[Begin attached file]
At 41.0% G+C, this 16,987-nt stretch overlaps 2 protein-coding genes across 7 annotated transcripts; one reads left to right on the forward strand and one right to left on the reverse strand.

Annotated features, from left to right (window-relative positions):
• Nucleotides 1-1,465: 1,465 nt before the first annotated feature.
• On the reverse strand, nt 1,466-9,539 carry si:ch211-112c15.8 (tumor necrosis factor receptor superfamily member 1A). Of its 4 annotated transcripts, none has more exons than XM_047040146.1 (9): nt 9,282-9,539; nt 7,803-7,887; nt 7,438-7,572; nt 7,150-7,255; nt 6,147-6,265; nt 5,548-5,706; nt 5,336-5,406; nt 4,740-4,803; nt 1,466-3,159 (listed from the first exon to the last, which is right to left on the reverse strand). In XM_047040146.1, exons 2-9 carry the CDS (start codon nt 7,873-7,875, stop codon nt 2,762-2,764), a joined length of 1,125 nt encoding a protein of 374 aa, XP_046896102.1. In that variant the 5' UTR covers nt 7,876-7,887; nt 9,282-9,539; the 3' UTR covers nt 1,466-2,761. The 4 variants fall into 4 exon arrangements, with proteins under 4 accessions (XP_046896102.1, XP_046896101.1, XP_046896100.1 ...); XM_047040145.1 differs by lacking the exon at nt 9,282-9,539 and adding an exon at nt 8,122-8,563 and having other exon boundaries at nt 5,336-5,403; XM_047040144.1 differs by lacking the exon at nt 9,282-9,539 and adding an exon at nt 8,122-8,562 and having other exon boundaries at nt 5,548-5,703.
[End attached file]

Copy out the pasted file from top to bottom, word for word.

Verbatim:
At 41.0% G+C, this 16,987-nt stretch overlaps 2 protein-coding genes across 7 annotated transcripts; one reads left to right on the forward strand and one right to left on the reverse strand.

Annotated features, from left to right (window-relative positions):
• Nucleotides 1-1,465: 1,465 nt before the first annotated feature.
• On the reverse strand, nt 1,466-9,539 carry si:ch211-112c15.8 (tumor necrosis factor receptor superfamily member 1A). Of its 4 annotated transcripts, none has more exons than XM_047040146.1 (9): nt 9,282-9,539; nt 7,803-7,887; nt 7,438-7,572; nt 7,150-7,255; nt 6,147-6,265; nt 5,548-5,706; nt 5,336-5,406; nt 4,740-4,803; nt 1,466-3,159 (listed from the first exon to the last, which is right to left on the reverse strand). In XM_047040146.1, exons 2-9 carry the CDS (start codon nt 7,873-7,875, stop codon nt 2,762-2,764), a joined length of 1,125 nt encoding a protein of 374 aa, XP_046896102.1. In that variant the 5' UTR covers nt 7,876-7,887; nt 9,282-9,539; the 3' UTR covers nt 1,466-2,761. The 4 variants fall into 4 exon arrangements, with proteins under 4 accessions (XP_046896102.1, XP_046896101.1, XP_046896100.1 ...); XM_047040145.1 differs by lacking the exon at nt 9,282-9,539 and adding an exon at nt 8,122-8,563 and having other exon boundaries at nt 5,336-5,403; XM_047040144.1 differs by lacking the exon at nt 9,282-9,539 and adding an exon at nt 8,122-8,562 and having other exon boundaries at nt 5,548-5,703.